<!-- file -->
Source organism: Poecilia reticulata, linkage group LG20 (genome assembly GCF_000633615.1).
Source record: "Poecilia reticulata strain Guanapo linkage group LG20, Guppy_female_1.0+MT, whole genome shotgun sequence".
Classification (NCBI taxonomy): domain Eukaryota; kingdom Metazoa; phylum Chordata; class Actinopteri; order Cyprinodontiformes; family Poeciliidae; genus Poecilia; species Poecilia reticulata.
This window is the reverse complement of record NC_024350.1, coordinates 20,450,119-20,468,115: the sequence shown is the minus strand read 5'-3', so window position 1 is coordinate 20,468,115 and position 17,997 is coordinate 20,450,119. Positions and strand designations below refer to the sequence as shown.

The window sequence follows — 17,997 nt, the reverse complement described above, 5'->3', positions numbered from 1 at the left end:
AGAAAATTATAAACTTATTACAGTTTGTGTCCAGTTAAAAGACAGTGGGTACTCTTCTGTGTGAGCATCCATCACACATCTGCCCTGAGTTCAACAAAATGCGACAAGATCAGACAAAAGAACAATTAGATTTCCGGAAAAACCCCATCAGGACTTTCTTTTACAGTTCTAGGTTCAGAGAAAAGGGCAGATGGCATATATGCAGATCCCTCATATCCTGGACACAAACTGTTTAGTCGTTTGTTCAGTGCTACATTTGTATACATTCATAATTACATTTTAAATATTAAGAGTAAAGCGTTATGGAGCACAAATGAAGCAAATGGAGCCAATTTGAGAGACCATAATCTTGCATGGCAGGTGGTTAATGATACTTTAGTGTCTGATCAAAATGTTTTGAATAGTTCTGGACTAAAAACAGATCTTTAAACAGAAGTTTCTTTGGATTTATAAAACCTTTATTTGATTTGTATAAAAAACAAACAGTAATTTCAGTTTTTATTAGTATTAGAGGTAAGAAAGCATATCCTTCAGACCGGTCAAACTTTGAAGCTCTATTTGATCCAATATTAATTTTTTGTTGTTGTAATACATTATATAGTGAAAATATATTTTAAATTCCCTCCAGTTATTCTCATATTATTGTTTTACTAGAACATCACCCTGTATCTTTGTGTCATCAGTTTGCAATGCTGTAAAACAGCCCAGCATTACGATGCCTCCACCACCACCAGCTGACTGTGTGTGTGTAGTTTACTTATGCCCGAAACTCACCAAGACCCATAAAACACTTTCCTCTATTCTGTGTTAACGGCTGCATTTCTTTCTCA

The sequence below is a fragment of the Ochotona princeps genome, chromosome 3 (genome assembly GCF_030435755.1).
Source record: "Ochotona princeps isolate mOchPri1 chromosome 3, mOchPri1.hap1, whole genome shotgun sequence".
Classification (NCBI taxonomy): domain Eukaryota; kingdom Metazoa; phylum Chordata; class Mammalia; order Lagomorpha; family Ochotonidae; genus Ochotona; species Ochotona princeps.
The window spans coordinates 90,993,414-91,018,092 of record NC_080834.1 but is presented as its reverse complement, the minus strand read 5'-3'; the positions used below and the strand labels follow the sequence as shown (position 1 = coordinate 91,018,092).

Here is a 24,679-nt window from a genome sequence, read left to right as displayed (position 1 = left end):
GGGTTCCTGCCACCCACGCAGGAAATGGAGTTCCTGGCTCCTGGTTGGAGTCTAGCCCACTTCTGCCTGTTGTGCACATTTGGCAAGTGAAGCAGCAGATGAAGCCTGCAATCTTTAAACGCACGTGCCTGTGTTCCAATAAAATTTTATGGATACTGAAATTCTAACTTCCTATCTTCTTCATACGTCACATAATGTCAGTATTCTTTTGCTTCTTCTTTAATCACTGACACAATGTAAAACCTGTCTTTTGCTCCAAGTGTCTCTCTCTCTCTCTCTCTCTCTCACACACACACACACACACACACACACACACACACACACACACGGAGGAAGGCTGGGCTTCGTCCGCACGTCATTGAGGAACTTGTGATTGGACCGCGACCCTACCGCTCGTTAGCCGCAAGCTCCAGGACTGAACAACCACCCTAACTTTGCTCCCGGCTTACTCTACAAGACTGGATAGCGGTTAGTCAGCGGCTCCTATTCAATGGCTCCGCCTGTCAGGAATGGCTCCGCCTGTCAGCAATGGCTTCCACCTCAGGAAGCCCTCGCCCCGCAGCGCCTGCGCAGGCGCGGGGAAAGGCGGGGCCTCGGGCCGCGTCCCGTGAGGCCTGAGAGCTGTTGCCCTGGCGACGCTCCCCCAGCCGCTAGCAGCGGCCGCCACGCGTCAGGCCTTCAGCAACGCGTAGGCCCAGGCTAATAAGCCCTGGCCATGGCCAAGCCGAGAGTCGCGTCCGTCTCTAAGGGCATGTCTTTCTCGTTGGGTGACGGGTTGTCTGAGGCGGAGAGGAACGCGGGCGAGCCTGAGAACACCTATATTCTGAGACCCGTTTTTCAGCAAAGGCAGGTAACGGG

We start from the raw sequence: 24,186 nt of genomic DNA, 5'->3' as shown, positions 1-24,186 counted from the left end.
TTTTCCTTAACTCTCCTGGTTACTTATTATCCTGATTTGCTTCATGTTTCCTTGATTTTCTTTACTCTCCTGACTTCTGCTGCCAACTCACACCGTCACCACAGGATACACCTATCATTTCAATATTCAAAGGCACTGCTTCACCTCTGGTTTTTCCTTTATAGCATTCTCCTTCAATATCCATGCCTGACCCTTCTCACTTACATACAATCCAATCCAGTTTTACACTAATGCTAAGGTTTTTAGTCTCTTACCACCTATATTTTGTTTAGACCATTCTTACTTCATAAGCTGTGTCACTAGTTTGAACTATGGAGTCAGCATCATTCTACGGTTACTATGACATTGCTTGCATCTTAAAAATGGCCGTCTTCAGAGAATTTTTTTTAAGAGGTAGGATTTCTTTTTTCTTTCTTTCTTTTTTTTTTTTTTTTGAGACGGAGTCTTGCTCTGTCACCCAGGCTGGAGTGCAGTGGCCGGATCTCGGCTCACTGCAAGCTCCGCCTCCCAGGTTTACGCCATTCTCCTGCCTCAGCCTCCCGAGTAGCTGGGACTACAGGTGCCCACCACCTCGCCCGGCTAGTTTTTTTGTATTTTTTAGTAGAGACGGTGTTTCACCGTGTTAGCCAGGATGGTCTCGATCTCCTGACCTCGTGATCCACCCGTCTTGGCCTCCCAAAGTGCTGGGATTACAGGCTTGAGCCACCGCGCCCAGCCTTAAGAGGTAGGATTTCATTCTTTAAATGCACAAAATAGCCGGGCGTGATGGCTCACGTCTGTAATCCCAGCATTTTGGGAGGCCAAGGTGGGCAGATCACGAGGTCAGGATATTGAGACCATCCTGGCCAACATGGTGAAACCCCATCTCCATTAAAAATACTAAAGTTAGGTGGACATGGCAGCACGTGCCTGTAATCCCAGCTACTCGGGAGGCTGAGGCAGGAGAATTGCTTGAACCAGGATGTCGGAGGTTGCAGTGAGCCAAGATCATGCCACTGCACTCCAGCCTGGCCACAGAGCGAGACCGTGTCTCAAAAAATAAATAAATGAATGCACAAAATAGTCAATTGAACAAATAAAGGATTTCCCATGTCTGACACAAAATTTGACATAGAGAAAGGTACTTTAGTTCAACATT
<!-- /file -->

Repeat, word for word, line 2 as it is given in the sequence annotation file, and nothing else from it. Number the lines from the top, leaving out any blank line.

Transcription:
Source record: "Poecilia reticulata strain Guanapo linkage group LG20, Guppy_female_1.0+MT, whole genome shotgun sequence".